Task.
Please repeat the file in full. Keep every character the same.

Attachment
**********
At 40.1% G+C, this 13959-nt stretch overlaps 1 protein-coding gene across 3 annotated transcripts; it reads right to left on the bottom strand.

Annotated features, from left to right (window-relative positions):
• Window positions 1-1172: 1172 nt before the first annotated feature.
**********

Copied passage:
At 40.1% G+C, this 13959-nt stretch overlaps 1 protein-coding gene across 3 annotated transcripts; it reads right to left on the bottom strand.

Annotated features, from left to right (window-relative positions):
• Window positions 1-1172: 1172 nt before the first annotated feature.